What You Need to Know About Influenza



The T cell that is part of the autoimmune system response to influenza.

For what can appear as a mild ailment, seasonal influenza outbreaks pack a big punch. Each year the flu sweeps through the U.S. in the winter and spring months, leaving hundreds of thousands dead. It also results in billions of dollars in medical expenses and upwards of 70 billion dollars annually in lost productivity. To understand what makes this virus so dangerous, it is important to understand its mechanics.

There are four different types of influenza, however, only Types A, B, and C infect humans. The types that play a role in the seasonal outbreak are A and B. There are also strains within each type, with one of them being the primary one spread each year. These strains are also constantly evolving, making it difficult to develop and manufacture an effective vaccine.

Influenza is a respiratory disease, meaning the virus invades through the sinuses and infects lung cells. The flu will then utilize the protein manufacturing facilities of the cells to create viral particles that spread the infection. Although this process causes significant damage to the tissue, the body’s response causes most of the symptoms.

Several types of immune cells register the presence of influenza and produce hormones to help fight the virus. Hormones regulate the body’s response and locate the virus. A type of white blood cell called T lymphocytes (T-cell) is activated by these hormones and begins to congregate around the lymph nodes of the lungs and throat, which causes increased swelling, contributing to the sore and painful throat people experience when they’re infected with the flu.

Over the course of several days, the T-cells begin attacking the cells infected with the flu. This is what causes the majority of lung damage. Large amounts of mucus are also created by the attacking T-cells, causing a gag reflex. The body also uses coughing as a way to clear the sinuses. Many of the other symptoms of influenza come from the autoimmune response. These symptoms include headaches and loss of appetite.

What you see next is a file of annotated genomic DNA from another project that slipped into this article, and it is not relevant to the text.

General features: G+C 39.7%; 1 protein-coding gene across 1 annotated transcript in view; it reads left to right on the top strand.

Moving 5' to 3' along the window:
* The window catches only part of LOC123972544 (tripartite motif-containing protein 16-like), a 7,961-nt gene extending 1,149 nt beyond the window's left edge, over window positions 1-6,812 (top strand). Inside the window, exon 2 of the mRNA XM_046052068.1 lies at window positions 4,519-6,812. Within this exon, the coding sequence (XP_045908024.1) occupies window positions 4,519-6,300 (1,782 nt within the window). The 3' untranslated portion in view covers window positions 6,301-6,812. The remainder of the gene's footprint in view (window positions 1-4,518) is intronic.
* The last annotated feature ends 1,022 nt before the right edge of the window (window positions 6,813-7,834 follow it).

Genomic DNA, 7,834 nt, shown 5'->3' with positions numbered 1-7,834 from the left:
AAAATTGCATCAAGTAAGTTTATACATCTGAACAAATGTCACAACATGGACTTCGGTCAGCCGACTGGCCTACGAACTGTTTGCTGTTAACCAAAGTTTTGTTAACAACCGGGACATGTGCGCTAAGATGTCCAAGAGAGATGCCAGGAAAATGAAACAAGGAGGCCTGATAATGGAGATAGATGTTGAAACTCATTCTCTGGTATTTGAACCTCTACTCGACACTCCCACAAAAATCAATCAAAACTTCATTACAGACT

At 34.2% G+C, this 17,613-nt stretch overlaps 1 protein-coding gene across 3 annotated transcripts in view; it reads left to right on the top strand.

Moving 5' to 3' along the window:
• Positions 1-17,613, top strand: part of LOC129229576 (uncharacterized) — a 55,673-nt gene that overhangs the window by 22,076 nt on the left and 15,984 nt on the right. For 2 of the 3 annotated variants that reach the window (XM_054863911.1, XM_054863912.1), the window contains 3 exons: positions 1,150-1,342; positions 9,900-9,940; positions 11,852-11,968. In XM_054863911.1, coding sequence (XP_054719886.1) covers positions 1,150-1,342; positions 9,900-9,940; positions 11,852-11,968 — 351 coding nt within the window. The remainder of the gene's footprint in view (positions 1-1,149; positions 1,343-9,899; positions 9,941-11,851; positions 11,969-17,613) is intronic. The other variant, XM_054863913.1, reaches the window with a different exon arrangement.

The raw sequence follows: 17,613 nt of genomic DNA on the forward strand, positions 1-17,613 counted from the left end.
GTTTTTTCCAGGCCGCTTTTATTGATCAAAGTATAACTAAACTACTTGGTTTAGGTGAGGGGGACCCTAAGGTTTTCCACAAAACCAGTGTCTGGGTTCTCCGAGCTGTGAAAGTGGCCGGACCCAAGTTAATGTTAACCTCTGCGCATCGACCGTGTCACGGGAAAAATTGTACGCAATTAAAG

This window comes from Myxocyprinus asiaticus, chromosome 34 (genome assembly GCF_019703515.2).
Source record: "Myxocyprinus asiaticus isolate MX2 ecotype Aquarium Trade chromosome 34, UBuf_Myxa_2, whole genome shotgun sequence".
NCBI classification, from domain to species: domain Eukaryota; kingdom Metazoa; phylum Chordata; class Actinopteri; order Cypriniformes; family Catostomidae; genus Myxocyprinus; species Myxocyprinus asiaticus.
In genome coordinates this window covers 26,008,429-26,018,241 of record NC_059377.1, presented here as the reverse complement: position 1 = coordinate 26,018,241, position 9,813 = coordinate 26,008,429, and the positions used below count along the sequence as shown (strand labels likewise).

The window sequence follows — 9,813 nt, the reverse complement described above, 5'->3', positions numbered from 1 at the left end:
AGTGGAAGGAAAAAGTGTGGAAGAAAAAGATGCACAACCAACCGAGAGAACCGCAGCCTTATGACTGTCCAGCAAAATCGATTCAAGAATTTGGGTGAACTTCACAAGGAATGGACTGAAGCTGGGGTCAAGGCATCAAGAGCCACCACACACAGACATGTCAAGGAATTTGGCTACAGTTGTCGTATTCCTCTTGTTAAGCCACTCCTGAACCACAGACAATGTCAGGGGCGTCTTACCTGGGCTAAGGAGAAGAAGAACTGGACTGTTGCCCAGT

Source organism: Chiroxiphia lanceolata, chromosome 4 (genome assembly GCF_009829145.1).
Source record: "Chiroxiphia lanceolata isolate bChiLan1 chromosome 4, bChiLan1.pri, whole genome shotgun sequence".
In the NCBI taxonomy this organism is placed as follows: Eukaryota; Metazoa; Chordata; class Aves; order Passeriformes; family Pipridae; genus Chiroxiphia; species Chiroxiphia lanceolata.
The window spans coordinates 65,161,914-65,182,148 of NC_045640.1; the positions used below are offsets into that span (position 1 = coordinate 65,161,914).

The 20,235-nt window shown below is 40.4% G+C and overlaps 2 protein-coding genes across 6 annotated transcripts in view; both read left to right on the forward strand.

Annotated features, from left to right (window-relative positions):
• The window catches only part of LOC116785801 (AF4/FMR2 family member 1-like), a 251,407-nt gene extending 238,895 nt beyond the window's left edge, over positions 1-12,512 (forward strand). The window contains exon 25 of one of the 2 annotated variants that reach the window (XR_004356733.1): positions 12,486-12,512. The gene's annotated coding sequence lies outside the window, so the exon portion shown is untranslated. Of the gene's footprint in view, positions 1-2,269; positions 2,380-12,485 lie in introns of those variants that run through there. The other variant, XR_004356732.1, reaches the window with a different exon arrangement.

The elderly bear the biggest burden when it comes to influenza-related hospitalizations and deaths. About 90 percent of those killed by the flu each year are those over the age of 65 and people in this same age group are hospitalized at a higher rate due to the flu. 

Despite the many risks that the flu poses to people, there are many ways to prevent infection. Washing your hands before eating and keeping your hands away from your face can decrease the risk of infection since the flu cannot be spread through the air. The flu can travel saliva that comes from someone who is infected, so people who are ill can still spread it by coughing or sneezing.

“The ways to fight the flu are to get the flu vaccine every year, cough and sneeze in your sleeve, and your wash hands often,” LVN Barbara Walker said. “Resting is best. Stay home if you have flu symptoms, [which are having a] fever 100 F and above, coughing and sneezing, body aches, and extreme fatigue. The only way to be 100 percent sure it is the flu is to have a nasal swab at the doctor’s office.”

The flu vaccine is the best way to protect yourself from infection. This is true even if one is allergic to eggs, which manufacturers use to help produce the vaccine.

People with a history of egg allergy of any severity should receive any licensed, recommended, and age-appropriate influenza vaccine. Those who have a history of a severe allergic reaction to egg (i.e., any symptom other than hives) should be vaccinated in an inpatient or outpatient medical setting,” the Centers for Disease Control (CDC) said.

It is critical for public health that all people take proper preventative measures to protect themselves against the flu, including receiving the influenza vaccine. If you do have the flu, you should stay home so that you don’t infect other people. To learn more about influenza and how you can protect yourself and others, you can visit Walker’s site or the CDC.